By Asma Smadhi | May 10 2013attack , CEMAT , Christopher Stevens , Libya , U.S. Embassy ,
Nearly eight months after attacks on the U.S. Embassy and American Cooperative School in Tunis, the American government continues to issue warnings about travel to Tunisia and provide additional pay for government employees stationed in the country.
Several days after U.S. Ambassador Christopher Stevens and three other Americans were killed in assaults in Libya, rioters and extremists attacked the U.S. Embassy in Tunis September 14 of 2012, resulting in the deaths of four Tunisians. The attackers were allegedly protesting a low-budget anti-Muslim video clip.
A committee in the U.S. House of Representatives held a hearing this Wednesday to examine whether the administration of President Barack Obama mishandled the incident in Libya.
On the day of the attack in Tunis, the Department of State ordered the departure of all non-emergency U.S. government personnel from Tunisia. But since March 13, the “U.S. Embassy in Tunis is no longer on ordered departure status, but continues to operate with limited staffing due to security concerns,” according to the U.S. State Department website.
The Bureau of Consular Affairs has issued several Travel Warnings on its official website since September 2012 cautioning U.S. citizens about the risks of visiting Tunisia.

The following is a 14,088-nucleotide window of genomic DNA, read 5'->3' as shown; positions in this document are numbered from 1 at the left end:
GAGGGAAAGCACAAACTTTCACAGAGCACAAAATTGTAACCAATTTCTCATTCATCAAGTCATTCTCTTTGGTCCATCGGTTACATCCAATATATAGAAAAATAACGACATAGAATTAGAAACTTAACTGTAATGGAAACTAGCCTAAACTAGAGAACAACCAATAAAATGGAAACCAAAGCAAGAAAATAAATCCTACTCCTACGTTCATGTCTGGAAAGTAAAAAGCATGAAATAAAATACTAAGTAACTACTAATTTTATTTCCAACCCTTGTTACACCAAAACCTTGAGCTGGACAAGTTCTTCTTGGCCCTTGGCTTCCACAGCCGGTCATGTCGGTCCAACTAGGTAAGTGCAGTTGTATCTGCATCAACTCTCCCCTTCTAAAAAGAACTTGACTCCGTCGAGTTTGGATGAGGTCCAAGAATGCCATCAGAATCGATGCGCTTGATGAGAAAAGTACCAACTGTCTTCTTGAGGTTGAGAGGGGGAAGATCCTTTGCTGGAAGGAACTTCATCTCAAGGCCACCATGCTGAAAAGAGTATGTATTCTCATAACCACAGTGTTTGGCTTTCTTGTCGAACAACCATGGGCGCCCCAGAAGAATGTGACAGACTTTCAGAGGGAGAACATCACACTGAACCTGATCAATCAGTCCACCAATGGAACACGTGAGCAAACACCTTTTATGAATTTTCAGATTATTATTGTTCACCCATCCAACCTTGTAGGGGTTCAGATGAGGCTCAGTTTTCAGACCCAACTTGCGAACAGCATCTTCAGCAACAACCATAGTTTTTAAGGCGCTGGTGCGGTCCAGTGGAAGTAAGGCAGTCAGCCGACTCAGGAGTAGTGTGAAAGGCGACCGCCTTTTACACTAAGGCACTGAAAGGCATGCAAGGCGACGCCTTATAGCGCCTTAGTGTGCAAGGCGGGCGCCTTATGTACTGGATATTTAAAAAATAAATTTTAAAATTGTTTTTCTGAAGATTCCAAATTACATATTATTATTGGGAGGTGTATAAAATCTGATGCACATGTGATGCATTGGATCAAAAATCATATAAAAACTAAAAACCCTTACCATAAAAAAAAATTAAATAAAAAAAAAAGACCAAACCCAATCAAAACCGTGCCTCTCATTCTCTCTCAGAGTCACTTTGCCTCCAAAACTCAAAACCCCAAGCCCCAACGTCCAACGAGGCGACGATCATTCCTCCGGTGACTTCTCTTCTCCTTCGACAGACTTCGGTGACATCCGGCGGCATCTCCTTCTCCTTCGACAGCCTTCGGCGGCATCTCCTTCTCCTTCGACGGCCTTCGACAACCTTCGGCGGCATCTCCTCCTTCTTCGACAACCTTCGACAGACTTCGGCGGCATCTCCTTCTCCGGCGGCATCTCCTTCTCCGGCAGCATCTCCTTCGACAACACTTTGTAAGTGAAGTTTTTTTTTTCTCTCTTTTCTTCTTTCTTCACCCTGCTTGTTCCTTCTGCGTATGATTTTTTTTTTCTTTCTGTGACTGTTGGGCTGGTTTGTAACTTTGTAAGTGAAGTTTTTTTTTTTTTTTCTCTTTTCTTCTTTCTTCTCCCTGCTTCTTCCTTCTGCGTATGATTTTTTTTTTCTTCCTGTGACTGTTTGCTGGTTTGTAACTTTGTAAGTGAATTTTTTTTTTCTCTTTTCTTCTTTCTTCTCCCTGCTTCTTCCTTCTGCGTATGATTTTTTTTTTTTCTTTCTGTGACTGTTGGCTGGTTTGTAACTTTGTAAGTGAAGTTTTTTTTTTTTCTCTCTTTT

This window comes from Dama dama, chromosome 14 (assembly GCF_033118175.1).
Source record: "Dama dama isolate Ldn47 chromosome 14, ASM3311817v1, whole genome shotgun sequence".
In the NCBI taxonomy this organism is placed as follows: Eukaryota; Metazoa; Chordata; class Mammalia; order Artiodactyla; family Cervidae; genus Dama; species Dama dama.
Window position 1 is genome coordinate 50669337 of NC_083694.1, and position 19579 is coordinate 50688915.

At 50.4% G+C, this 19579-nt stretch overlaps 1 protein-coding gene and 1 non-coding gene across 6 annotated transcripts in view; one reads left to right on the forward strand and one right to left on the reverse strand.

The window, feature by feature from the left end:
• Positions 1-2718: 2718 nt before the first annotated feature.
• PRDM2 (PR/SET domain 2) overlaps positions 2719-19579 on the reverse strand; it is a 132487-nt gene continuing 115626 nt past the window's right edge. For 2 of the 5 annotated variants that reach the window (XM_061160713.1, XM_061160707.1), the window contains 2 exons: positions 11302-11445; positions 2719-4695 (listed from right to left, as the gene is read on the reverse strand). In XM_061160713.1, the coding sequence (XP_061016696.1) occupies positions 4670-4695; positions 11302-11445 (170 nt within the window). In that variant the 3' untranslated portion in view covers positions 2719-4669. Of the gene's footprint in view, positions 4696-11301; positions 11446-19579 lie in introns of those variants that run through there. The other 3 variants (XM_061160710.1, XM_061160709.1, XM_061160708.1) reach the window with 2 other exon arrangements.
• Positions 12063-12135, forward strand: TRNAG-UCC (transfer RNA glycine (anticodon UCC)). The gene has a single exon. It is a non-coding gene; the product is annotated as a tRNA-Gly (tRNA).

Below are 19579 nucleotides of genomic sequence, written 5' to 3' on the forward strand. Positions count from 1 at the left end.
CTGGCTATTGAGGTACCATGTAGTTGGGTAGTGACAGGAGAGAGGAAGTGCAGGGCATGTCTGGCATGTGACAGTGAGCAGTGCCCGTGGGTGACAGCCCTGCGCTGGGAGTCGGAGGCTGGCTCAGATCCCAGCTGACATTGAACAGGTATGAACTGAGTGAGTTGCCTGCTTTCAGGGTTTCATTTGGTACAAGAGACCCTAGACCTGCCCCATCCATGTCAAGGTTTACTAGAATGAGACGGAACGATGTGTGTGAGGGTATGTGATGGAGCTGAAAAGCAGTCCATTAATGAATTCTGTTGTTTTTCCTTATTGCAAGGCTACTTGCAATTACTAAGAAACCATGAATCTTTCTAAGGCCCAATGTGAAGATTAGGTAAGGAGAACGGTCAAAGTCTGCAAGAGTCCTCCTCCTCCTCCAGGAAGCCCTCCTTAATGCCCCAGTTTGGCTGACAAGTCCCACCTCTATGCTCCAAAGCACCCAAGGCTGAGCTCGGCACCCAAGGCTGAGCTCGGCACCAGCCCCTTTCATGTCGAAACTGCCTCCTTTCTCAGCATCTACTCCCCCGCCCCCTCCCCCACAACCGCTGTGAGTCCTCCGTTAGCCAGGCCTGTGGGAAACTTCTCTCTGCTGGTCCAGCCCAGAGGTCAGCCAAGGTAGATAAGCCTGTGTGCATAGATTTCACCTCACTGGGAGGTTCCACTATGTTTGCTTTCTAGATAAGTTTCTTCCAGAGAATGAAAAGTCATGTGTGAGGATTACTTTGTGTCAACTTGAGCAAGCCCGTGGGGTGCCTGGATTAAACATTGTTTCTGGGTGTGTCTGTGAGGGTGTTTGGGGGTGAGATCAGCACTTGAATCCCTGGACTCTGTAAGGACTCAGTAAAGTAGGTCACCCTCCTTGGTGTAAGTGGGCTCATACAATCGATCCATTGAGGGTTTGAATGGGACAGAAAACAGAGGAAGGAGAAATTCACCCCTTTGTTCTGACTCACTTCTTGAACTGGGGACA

The various Travel Warnings have highlighted the instability of the security situation as “sporadic episodes of civil unrest” continue to take place in Tunisia. The street that leads to the embassy headquarters in the Lac suburb of Tunis remains blocked and a significant security presence is visible in the area.
Starting October 7, 2012, employees of the State Department in Tunisia qualify for a Danger Pay Allowance at a 25 percent rate of Basic Compensation, equal to the rates set for Sudan and Somalia.
The attacks affected various American organizations operating in Tunisia and U.S. citizens who were either studying or working in the country.
“Educational exchanges remain an important part of the outreach programs coordinated by the U.S. Embassy in Tunis,” said Stephen Kochuba, the spokesperson for the embassy in Tunis.
Laryssa Chomiak, head of CEMAT (the Tunisian branch of the American Institute for Maghrib Studies) told Tunisia Live that various exchange programs, such as the Fulbright for U.S. citizens, were suspended following the attacks as American students and scholars were called back to their home country. Some students and scholars were prohibited by their universities from returning to Tunisia, Chomiak said.
“There are currently no American Fulbright participants in Tunisia and we look forward to resuming the Fulbright program for visiting American professors and students when conditions permit,” Kochuba said.
He added that a new scholarship program for Tunisian students has recently been initiated. The Thomas Jefferson Scholarship program is a 10 million dollar initiative that will send approximately 200 Tunisian students over the next three years to the U.S. for one year of study at American universities and community colleges.
Kochuba also said that private American citizens and NGOs are encouraged to refer to the consular announcements issued by the State Department, but must ultimately make independent decisions about travel to Tunisia.